7 myths about global warming

    08 Jun 2021

    Spring, 2021, turned out to be cold in Europe, and in this regard, people started to call to memory global warming, or rather, about what happened to it and where it goes. But warming is not the essence of the climate problem. It’s much deeper. To understand it, we collected, thanks to the Green Portal the most common myths about the problem of climate change and found scientifically-based answers to them.

    We can say that there are 5 basic provisions of the problem of climate change, which were formulated by Russian specialists in the framework of the Climate and Energy and Arctic programs. They claim that:

    ·        The main sign of climate change is not temperature, but an increase in CO2 content in the atmosphere. There has not been such growth for hundreds of thousands of years.

    ·        The greenhouse effect is intensified precisely because of human activities.

    ·        The climate has always changed, but in recent decades a new and now dominant factor has come into play – the anthropogenic intensification of the greenhouse effect.

    ·        The threat in the coming decades doesn’t come from the warming itself, but from more frequent and increasingly dangerous weather events (droughts, hurricanes, floods, etc.).

    ·        The main effects of climate change are not evident today. Concerned about the future, what will happen in 20, 30, and more years.

    The Paris Climate Agreement signed by most of the world’s states suggests that the problem exists. At the same time, there are enough of those who believe that it is far-fetched. But as numerous studies show, this is far from the case.

    Myth # 1: The warming started before factories and cars appeared

    Climate skeptics say that climate change has been observed many times in the past, so why are recent decades so worrisome?

    Indeed, the results of measurements over the past 250 years show that the current rise in the average temperature of the planet is not unique in the history of mankind. There was also a medieval maximum and before it the ice ages. In the era of the dinosaurs, it was generally warmer by about 7° C than it is now.

    The emergence of a new climatic factor – an unprecedented rise in the concentration of CO2 and methane – is alarming. The burning of fossil fuels and deforestation were the primary causes of the climate change problem, and the increase in temperature is one of its consequences. We’ll not reduce emissions overnight, which means that the temperature will continue to rise and the climate will change. Therefore, it is not the current situation that worries me, but the future.

    The climatic function of forests is:

    • they’re the main supplier of oxygen (1 square kilometer of tropical forests produces about 11 tons of oxygen per day);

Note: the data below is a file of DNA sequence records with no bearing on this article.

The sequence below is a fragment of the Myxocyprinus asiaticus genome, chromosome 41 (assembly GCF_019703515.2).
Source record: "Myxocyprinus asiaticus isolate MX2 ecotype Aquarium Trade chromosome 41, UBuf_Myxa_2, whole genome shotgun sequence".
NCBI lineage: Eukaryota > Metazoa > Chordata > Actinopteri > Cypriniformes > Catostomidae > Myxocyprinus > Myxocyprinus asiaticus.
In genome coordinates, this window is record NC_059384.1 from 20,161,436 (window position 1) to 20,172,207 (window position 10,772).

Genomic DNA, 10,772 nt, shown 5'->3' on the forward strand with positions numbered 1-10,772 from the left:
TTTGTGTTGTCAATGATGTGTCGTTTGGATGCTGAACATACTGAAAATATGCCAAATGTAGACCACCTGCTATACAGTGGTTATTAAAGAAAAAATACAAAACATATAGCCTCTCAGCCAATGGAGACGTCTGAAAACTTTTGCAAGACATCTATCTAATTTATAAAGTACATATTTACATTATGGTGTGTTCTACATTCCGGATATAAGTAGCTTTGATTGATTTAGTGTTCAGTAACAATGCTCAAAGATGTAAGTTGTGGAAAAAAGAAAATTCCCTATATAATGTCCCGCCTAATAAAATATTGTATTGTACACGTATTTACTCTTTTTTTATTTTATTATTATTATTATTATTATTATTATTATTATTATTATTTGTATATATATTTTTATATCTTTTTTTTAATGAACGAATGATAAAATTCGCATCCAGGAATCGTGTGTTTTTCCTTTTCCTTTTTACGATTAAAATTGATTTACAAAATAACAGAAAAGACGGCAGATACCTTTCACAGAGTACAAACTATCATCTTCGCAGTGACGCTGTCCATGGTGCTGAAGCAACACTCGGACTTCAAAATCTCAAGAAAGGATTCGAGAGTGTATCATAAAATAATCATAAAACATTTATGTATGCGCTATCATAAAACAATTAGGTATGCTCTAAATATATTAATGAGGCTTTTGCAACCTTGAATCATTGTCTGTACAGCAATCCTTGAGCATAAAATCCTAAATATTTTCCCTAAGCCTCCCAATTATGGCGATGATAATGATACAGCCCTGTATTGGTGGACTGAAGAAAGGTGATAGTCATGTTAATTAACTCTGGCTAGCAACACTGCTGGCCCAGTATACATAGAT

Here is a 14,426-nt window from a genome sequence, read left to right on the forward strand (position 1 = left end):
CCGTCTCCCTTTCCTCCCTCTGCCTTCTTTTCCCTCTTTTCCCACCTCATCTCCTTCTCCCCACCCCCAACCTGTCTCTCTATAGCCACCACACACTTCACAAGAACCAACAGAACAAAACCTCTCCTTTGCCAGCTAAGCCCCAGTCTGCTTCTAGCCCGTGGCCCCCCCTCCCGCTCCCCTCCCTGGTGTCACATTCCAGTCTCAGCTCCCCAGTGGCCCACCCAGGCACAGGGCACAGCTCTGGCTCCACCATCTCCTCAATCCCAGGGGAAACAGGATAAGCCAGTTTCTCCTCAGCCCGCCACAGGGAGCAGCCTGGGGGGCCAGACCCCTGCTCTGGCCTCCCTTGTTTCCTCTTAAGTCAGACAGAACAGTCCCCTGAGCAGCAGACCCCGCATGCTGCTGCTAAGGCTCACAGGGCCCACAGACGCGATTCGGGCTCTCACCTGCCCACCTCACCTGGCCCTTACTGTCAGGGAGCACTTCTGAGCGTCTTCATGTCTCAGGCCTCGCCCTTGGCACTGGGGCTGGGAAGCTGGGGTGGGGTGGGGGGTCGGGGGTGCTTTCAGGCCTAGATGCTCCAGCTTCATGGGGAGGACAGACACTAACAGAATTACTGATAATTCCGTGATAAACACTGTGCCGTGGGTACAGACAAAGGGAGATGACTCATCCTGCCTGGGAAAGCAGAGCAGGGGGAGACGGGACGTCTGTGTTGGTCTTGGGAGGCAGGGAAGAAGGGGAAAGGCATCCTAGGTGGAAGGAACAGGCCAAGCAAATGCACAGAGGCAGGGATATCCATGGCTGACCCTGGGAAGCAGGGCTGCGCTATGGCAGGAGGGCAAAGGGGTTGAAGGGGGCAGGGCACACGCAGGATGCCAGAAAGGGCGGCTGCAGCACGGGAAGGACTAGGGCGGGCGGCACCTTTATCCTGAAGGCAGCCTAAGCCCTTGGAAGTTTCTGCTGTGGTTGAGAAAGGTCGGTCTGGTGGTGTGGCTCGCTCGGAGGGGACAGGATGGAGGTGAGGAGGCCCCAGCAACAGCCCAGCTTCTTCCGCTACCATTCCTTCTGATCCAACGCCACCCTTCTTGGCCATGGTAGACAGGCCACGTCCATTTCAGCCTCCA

• weaken the influence of various climatic phenomena;
    • serve to maintain climatic equilibrium: they lower air temperature, increase humidity, reduce wind speed, etc.

    Myth # 2: Human beings cannot “move” such a colossus as “the Earth’s climate system”

    You cannot significantly “move” it, but you can strongly swing it. As a visual analogy, you can imagine a large kitchen cabinet with utensils. Like any object, it has an internal vibration frequency and sways a little. The Earth’s climatic system is also characterized by a mass of periodic processes: monsoons, El Niño, fluctuations in currents in the Arctic Ocean, etc.

    The El Niño Current (Spanish El Niño means “baby, boy”), or the Southern Oscillation (ENSO), is a fluctuation in the temperature of the surface water layer in the equatorial Pacific Ocean, which has a noticeable effect on the climate.

    It is, of course, superimposed on natural influences caused by the activity of the Sun, and in the long term and the Earth’s orbit, as well as the tilt of its axis. But these are very “slow” influences. Not even tremors (except for volcanoes), but soft, but very strong pressure. It moves the “cabinet”, but so slowly and those strong vibrations are not felt.

    But then humanity “approached” and pushed the cabinet. It moved a couple of centimeters but swayed 10 or more. A lot of dishes got in and broke – here they are “unprecedented” dangerous phenomena: floods and droughts, heat and frost, storms and downpours. Note that the oscillation frequency remains the same, for the cabinet it’s determined by its geometric dimensions, and for the Earth’s climate – by physical processes. Since there are many oscillatory processes in the climate system, their intensification, and superposition on each other lead to a “twitchy” or “nervous” climate, which we often hear about now.